1. You Yuping (游豫平), activist, Beijing Municipality
  1. Ou Biaofeng (欧彪峰), activist, Hunan Province
  1. Wang Fulei (王福磊 also known as the “Fisherman” 渔夫), activist, Guangdong Province
  1. Zuo Peizheng (左培生), staff member at Beijing Fengrui Law Firm
  1. Zhou Qing (周庆), Zhou Shifeng’s driver at Fengrui law firm
  1. Chen Ronggao (陈荣高), activist, Guangzhou
  1. Ni Yulan (倪玉兰), activist, Beijing Municipality
  1. Li Xiaoling (李晓玲), activist, Beijing Municipality
  1. Ding Hongfen (丁红芬), activist, Jiangsu Province
  1. Yao Qin (姚钦), activist, Jiangsu Province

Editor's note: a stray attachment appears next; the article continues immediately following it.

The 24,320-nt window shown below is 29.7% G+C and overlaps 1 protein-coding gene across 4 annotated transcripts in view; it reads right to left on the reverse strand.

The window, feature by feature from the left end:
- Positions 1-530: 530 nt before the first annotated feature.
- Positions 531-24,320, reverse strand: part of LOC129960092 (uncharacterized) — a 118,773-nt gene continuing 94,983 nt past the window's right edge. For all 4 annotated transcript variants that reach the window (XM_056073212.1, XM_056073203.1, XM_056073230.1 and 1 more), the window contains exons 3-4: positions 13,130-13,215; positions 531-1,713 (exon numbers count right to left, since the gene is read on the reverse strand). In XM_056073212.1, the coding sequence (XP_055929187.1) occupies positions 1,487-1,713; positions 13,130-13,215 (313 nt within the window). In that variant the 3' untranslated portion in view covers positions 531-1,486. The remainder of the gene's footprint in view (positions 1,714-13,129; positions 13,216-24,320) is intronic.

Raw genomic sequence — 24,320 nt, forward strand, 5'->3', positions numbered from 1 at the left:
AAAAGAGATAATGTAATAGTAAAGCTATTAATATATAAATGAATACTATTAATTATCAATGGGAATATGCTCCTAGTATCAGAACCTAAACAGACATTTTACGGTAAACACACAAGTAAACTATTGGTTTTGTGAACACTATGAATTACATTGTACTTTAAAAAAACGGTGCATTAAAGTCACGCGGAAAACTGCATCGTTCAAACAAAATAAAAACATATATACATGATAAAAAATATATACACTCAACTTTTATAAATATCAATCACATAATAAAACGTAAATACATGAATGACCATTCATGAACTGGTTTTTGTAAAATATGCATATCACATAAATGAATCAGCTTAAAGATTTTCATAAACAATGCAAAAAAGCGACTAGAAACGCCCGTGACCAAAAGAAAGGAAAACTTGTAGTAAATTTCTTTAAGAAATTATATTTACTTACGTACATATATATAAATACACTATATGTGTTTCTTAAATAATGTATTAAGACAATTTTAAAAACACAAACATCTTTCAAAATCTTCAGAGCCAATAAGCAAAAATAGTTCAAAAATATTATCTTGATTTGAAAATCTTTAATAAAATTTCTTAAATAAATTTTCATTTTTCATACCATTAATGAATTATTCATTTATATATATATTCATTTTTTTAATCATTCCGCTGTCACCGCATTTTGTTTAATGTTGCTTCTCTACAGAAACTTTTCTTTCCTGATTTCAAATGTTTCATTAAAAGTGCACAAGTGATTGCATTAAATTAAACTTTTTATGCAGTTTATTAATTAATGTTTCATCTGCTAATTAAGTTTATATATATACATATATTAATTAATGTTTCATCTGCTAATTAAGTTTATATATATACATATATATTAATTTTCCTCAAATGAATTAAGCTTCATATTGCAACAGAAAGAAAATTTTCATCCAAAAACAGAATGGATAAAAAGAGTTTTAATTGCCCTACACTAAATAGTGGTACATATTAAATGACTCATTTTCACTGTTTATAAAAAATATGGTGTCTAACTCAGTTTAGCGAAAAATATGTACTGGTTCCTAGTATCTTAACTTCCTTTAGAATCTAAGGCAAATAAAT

1. Li Fawang (李发旺), activist, Shanxi Province
  1. Wang Mingxian (王明贤), activist, Jiangsu Province
  1. Zheng Enchong (郑恩宠), lawyer, Shanghai Municipality
  1.  Gong Lei (巩), activist, Shandong Province
  1. Ren Naijun (任乃俊), activist, Shanghai Municipality
  1. Wei Deifeng (魏得丰), male, assistant to Hunan lawyer Xie Yang (see above)
  1. Guo Yuhao (郭宇豪  also known as Dai Shiqiao 戴仕桥), activist, Beijing Municipality

The numbers of those questioned and released will be updated periodically, but this page does not maintain a comprehensive list of names of those questioned and released within 24 hours. Please see this page for a full list of the public names of those questioned and released.

Related Documentation:

Update on 709 Crackdown Against Rights Lawyers – April 19, 2015